A simple and effective ground-based tool for sampling tree flowers at height for subsequent nectar extraction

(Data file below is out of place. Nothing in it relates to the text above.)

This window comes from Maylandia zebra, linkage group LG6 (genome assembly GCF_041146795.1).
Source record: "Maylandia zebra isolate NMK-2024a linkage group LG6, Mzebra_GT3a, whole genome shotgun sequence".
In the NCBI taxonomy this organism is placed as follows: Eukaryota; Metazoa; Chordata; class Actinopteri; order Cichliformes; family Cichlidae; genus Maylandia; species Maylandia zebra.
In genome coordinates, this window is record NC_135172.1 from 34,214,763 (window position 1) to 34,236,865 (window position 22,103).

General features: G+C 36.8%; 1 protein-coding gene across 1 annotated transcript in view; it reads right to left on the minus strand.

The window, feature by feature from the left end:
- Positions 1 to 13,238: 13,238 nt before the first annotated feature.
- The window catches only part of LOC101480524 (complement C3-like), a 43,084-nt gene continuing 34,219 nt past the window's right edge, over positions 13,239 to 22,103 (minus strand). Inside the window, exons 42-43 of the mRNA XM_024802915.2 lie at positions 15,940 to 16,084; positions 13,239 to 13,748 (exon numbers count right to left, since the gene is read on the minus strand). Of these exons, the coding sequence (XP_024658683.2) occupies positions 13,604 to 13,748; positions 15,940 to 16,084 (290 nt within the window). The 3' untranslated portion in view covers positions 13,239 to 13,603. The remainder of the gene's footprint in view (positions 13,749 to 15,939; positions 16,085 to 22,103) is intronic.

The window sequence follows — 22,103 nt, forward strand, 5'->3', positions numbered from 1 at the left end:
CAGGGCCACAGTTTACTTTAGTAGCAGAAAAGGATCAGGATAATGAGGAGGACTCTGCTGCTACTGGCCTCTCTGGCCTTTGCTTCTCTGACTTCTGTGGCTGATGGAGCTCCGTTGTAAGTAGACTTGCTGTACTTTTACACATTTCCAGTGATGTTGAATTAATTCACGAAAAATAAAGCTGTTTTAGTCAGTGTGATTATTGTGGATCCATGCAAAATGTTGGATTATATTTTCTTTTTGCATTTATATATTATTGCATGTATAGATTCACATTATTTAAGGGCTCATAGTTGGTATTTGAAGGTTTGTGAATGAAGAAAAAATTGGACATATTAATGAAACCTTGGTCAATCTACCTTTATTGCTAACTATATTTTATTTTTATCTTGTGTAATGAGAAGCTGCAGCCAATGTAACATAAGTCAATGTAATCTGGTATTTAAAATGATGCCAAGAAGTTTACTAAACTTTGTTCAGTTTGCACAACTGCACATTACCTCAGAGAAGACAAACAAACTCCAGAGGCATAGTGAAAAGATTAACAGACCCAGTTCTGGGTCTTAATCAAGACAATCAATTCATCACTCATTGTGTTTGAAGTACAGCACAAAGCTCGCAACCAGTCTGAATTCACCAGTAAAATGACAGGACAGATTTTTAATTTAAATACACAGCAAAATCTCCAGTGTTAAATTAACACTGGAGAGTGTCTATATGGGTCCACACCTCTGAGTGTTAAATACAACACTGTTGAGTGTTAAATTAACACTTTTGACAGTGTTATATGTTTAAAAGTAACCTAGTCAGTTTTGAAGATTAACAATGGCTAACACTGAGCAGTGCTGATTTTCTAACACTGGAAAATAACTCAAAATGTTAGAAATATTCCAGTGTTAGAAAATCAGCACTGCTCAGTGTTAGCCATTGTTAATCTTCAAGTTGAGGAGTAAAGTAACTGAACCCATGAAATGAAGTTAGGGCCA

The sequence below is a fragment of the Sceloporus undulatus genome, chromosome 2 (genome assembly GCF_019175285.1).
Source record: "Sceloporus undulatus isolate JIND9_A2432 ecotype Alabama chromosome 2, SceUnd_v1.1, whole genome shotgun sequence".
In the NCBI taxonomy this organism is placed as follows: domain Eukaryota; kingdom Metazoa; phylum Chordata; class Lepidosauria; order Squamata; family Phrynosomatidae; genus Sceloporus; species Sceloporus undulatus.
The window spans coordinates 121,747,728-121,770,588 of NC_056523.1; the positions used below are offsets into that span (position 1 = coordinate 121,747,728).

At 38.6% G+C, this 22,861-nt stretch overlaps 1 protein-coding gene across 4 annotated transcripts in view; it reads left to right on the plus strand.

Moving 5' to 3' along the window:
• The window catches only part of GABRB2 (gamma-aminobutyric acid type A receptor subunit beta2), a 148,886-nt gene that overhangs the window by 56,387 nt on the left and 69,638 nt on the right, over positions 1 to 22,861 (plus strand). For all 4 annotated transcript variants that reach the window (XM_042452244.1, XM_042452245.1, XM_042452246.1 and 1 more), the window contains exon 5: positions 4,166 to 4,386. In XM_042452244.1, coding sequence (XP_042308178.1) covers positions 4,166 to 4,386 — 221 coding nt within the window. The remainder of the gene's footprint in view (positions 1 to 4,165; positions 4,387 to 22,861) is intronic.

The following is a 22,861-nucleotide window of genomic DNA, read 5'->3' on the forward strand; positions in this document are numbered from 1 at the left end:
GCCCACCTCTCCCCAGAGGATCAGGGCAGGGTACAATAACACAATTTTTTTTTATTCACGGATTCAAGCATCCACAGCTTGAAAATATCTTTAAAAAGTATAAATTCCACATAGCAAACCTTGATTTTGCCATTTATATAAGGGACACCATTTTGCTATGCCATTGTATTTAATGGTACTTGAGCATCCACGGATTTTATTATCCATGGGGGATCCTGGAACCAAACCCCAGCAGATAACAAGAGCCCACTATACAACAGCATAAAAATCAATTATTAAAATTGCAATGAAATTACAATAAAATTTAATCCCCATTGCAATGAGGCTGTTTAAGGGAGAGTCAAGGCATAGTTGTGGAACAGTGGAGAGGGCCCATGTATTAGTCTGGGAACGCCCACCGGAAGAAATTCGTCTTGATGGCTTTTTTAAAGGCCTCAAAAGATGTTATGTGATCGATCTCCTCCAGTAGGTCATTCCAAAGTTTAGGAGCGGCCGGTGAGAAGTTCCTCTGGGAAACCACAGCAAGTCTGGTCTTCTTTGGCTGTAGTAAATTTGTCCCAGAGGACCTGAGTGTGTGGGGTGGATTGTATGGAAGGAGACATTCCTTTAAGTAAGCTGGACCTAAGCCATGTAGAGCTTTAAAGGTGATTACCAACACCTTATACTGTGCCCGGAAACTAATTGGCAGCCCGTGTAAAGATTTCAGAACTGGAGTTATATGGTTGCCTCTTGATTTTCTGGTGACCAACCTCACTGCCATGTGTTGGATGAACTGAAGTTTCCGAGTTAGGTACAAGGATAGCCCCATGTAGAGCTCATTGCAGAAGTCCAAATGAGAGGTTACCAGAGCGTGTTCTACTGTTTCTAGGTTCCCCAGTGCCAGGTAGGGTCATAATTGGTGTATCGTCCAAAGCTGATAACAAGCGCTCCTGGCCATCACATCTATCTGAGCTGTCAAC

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© 2020 British Ecological Society Sampling nectar from forest canopies is logistically challenging to sample as it requires physical access to the canopy to a height greater than that can be achieved by hand. The most common solutions comprise the use of cherry pickers, cranes or tree climbers. These techniques are generally expensive, logistically complex, and often involve additional safety risks and specialized technicians to use the equipment/machinery. In addition, access is required up to the tree for cherry pickers and cranes, and tree climbers are often unable to reach the outermost branches. Here, we propose a simple approach based on a special, easy to assemble tool, to sample tree flowers for subsequent nectar extraction, to avoid climbing and cumbersome/expensive equipment. Conducting a study on nectar production of Eucalypt trees (Myrtaceae) in southwest Australia, we conceived a practical ground-based tool formed by an extendible pole with an adapted container at the end for covering the tree inflorescence with organza and plastic (polyethylene) bags. We experimented with the tool on dozens of trees of each of the co-occurring species Eucalyptus marginata and Corymbia calophylla, successfully completing the following operational manoeuvres: bagging the inflorescence with an organza bag prior to the nectar collection, then bagging the inflorescence and organza bags with plastic bags if necessary, and cutting the bagged inflorescences from the branch for subsequent nectar extraction. We present the instructions for assembling the tool and we detail the sequence for bagging and sampling flowers from canopy trees, including time-saving tips. This approach allows efficient sampling of tree flowers for subsequent nectar extraction. To effectively handle the tool while covering the inflorescence, the maximum sample collection height is approximately 10 m. Overall, the tool helps to address limitations related to sampling nectar from medium-height trees such as costs, risks and time factors. Beyond tree flowers, the tool can be used for sampling flowers of epiphytic and climbing plants, and it could also be used to test for autogamy in flowering trees.
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